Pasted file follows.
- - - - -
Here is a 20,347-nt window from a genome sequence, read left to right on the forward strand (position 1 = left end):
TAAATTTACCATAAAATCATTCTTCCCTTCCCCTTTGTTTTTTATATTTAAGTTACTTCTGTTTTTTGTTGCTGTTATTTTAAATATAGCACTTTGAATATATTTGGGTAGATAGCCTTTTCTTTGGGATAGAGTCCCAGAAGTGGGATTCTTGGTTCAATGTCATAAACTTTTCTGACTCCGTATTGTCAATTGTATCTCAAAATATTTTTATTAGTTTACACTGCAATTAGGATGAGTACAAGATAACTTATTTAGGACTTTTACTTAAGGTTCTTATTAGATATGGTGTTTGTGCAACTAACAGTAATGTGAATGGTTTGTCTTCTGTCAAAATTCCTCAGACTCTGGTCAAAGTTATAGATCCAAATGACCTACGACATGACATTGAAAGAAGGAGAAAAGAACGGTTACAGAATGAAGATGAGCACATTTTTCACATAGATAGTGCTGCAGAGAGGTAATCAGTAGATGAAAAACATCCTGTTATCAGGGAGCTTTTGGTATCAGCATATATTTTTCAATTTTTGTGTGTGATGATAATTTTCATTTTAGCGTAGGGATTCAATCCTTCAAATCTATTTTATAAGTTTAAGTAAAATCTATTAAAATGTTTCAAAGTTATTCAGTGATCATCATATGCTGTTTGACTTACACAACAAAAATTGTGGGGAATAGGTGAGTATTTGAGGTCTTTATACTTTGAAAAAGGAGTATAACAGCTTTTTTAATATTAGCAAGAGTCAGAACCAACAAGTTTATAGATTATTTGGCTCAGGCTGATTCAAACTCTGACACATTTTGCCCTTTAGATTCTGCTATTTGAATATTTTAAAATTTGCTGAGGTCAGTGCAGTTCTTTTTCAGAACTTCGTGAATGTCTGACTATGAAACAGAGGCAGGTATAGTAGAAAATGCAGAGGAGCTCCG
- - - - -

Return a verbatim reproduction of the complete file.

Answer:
Here is a 20,347-nt window from a genome sequence, read left to right on the forward strand (position 1 = left end):
TAAATTTACCATAAAATCATTCTTCCCTTCCCCTTTGTTTTTTATATTTAAGTTACTTCTGTTTTTTGTTGCTGTTATTTTAAATATAGCACTTTGAATATATTTGGGTAGATAGCCTTTTCTTTGGGATAGAGTCCCAGAAGTGGGATTCTTGGTTCAATGTCATAAACTTTTCTGACTCCGTATTGTCAATTGTATCTCAAAATATTTTTATTAGTTTACACTGCAATTAGGATGAGTACAAGATAACTTATTTAGGACTTTTACTTAAGGTTCTTATTAGATATGGTGTTTGTGCAACTAACAGTAATGTGAATGGTTTGTCTTCTGTCAAAATTCCTCAGACTCTGGTCAAAGTTATAGATCCAAATGACCTACGACATGACATTGAAAGAAGGAGAAAAGAACGGTTACAGAATGAAGATGAGCACATTTTTCACATAGATAGTGCTGCAGAGAGGTAATCAGTAGATGAAAAACATCCTGTTATCAGGGAGCTTTTGGTATCAGCATATATTTTTCAATTTTTGTGTGTGATGATAATTTTCATTTTAGCGTAGGGATTCAATCCTTCAAATCTATTTTATAAGTTTAAGTAAAATCTATTAAAATGTTTCAAAGTTATTCAGTGATCATCATATGCTGTTTGACTTACACAACAAAAATTGTGGGGAATAGGTGAGTATTTGAGGTCTTTATACTTTGAAAAAGGAGTATAACAGCTTTTTTAATATTAGCAAGAGTCAGAACCAACAAGTTTATAGATTATTTGGCTCAGGCTGATTCAAACTCTGACACATTTTGCCCTTTAGATTCTGCTATTTGAATATTTTAAAATTTGCTGAGGTCAGTGCAGTTCTTTTTCAGAACTTCGTGAATGTCTGACTATGAAACAGAGGCAGGTATAGTAGAAAATGCAGAGGAGCTCCG